A United Nations Special Rapporteur has written to the Nigerian government to express concern over the continued criminalization of blasphemy in the country and the treatment of those accused of it, specifically Deborah Yakubu and Rhoda Jatau.
Rhoda Jatau appeared in court on October 16. csi/Masara Kim
In a joint report dated August 4, 2023, but just released, the Special Rapporteur on Freedom of Religion or Belief (SRFoRB), Nazila Ghanea, refers to “rising episodes of violence” relating to accusations of blasphemy targeting religious minorities in Nigeria.
The formal communication to the government of President Bola Tinubu comes after a coalition of human rights groups that includes Christian Solidarity International (CSI) issued a joint appeal to the Special Rapporteur to take up the case of Rhoda Jatau.
The communication was also signed by the Special Rapporteur on extrajudicial, summary or arbitrary executions, the SR on the right to freedom of opinion and expression, and the Vice-Chair on communications of the Working Group on Abitrary Detention.
The cases of Yakubu and Jatau “appear to be related to the legitimate exercise of the right to freedom of thought, conscience and religion and of freedom of opinion and expression,” the rapporteur says, and notes that as Christians in northern Nigeria both belong to a religious minority.
Deborah Emmanuel Yakubu, a student from Sokoto, was lynched on May 12 last year by fellow students who accused her of blasphemy against Islam. Rhoda Jatau, a health worker from Bauchi State, was similarly accused of blasphemy after sharing a video that condemned the killing of Yakubu. She has been imprisoned since her arrest on May 20, 2022, and is standing trial on charges of “inciting public disturbance as well as insulting and exhibiting contempt of religious creed.”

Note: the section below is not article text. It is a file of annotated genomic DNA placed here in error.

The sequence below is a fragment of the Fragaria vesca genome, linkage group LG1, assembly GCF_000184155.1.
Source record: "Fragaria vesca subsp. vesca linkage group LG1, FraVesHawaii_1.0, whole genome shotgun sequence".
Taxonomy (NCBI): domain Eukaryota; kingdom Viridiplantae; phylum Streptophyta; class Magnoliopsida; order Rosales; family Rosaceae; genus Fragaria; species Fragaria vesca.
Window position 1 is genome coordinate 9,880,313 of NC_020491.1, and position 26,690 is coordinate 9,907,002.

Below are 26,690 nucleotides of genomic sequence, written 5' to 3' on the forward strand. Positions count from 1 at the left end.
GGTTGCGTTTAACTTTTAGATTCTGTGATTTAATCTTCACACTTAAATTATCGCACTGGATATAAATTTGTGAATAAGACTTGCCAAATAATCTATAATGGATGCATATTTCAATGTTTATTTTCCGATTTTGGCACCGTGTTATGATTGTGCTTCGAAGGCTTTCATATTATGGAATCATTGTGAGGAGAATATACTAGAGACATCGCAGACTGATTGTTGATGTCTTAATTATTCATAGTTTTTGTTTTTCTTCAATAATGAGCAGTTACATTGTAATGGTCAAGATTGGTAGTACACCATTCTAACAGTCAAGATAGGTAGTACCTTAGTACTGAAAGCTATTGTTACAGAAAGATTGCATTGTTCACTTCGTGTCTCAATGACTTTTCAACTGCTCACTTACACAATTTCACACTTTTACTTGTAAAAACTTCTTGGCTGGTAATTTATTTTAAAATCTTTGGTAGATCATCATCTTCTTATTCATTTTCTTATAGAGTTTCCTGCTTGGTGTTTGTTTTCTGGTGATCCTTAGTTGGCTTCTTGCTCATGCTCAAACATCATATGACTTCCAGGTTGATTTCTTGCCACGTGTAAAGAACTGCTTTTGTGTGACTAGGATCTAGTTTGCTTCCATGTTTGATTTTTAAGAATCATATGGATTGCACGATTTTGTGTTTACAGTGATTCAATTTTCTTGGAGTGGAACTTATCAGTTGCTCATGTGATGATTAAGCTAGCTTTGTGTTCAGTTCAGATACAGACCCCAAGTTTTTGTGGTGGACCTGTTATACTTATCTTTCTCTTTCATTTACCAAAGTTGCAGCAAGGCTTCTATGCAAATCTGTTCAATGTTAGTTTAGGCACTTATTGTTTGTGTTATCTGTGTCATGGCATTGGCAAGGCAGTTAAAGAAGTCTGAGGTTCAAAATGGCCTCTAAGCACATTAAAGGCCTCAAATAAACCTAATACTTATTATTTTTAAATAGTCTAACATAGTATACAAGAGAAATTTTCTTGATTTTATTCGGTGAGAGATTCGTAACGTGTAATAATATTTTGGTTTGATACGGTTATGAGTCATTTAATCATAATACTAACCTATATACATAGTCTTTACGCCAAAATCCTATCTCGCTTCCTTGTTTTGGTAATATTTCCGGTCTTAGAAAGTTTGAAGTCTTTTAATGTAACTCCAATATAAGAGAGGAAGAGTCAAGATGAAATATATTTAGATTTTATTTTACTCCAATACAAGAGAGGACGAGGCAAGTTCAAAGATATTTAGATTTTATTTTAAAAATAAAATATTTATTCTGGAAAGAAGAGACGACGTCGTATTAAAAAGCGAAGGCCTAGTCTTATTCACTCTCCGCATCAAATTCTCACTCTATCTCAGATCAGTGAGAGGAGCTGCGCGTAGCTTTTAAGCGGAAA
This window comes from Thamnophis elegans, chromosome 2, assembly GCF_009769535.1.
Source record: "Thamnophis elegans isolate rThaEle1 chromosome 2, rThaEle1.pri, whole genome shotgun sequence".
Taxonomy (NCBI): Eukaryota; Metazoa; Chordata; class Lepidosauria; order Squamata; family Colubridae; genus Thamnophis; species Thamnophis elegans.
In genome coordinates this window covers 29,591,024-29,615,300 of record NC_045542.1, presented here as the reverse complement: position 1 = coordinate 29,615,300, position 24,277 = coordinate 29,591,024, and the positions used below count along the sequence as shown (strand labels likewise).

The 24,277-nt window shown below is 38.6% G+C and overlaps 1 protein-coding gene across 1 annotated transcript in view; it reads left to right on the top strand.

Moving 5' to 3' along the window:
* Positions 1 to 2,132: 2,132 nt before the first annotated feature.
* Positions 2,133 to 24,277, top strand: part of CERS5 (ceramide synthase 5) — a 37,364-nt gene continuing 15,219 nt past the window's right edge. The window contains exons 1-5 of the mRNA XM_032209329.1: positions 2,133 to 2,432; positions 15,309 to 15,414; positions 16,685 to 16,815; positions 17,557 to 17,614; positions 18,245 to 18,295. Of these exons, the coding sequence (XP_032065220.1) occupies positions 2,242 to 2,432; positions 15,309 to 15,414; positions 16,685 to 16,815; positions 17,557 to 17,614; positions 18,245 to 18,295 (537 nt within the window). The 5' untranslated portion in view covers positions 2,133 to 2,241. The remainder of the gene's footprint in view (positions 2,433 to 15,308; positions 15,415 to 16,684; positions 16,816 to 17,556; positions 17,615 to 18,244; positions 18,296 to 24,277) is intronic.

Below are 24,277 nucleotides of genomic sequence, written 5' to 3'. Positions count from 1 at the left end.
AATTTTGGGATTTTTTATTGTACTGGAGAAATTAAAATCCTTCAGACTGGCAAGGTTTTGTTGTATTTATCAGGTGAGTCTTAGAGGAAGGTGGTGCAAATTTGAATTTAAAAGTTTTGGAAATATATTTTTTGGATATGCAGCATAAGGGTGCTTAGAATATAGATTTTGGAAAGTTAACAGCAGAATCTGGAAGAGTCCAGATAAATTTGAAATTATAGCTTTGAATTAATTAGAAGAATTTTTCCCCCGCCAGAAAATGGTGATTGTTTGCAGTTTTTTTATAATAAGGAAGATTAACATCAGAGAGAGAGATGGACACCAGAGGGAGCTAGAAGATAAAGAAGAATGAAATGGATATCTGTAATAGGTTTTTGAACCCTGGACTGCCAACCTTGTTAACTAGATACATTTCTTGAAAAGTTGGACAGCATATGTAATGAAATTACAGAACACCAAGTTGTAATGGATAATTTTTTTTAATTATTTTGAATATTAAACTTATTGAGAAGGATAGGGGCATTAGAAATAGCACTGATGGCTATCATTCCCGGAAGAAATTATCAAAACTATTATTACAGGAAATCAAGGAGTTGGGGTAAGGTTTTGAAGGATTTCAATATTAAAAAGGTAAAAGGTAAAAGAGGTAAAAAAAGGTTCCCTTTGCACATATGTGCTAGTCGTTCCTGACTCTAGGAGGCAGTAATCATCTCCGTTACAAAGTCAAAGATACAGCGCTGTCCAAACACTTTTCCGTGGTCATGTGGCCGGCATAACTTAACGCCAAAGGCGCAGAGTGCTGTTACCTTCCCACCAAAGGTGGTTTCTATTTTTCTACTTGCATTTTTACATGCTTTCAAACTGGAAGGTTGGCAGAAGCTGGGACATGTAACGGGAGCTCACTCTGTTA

“We wish to express our utter concern at the lynching and burning alive of Ms. Emmanuel; the apparent negligence of the police prosecution and the lack of accountability for the perpetrators of her murder; we are also concerned at the arrest and detention of Ms. Jatau, accused of “blasphemy”, who has been imprisoned for over a year for what appears to be her mere peaceful exercise of her right to freedom of expression and freedom of religion or belief,” the Special Rapporteur wrote.
A ruling on a request to have the charges against Jatau dismissed is expected on November 27, close to a year after her trial began.
The special rapporteur points out that Jatau has been repeatedly denied bail citing the risk of public disturbances, and that since the time of her arrest, she has only had intermittent access to legal counsel and family members mainly during court appearances.
She calls on Nigeria to provide information on the legal grounds for Jatau’s arrest and detention and how this is compatible with Nigeria’s international human rights obligations; to provide information on the compliance of her arrest with guarantees of due process and relevant international human rights standards; and to detail the measures taken to guarantee Jatau’s right to a fair and expeditious trial.
The rapporteur further expresses concern over the criminalization of blasphemy in Nigeria – contrary to international human rights law and standards – and the mob attacks and killings that often accompany accusations of blasphemy.
“It is a matter of serious concern that the legal and judicial criminalization of blasphemy, and justice decisions in this regard, may legitimize negative and violent social attitudes towards members of religious minorities, and encourage and lead to acts of violence against them by individuals holding extreme religious and political views,” the report said.
The special rapporteur points out that previously raised concerns about the continued existence and frequent use of blasphemy laws in Nigeria have gone unanswered.
“CSI welcomes this important action from the UN Special Rapporteurs,” said Dr. John Eibner, the president of Christian Solidarity International. “We hope it will be followed by more action on Rhoda’s behalf from human rights stakeholders and governments with human rights commitments.”
“Rhoda Jatau’s cruel imprisonment is an outrage against Nigerian law, international human rights law, and basic human decency,” Eibner continued. “It is also a symptom of the violent culture of Muslim supremacy afflicting northern Nigeria. This culture is also evident in the ongoing ethnic cleansing campaign carried out against indigenous Christians in Nigeria’s Middle Belt by Fulani militias.”
“If Nigeria is to find its way back to peace and stability, this culture must be confronted,” Eibner concluded. “Freeing Rhoda Jatau would be an excellent place to start.”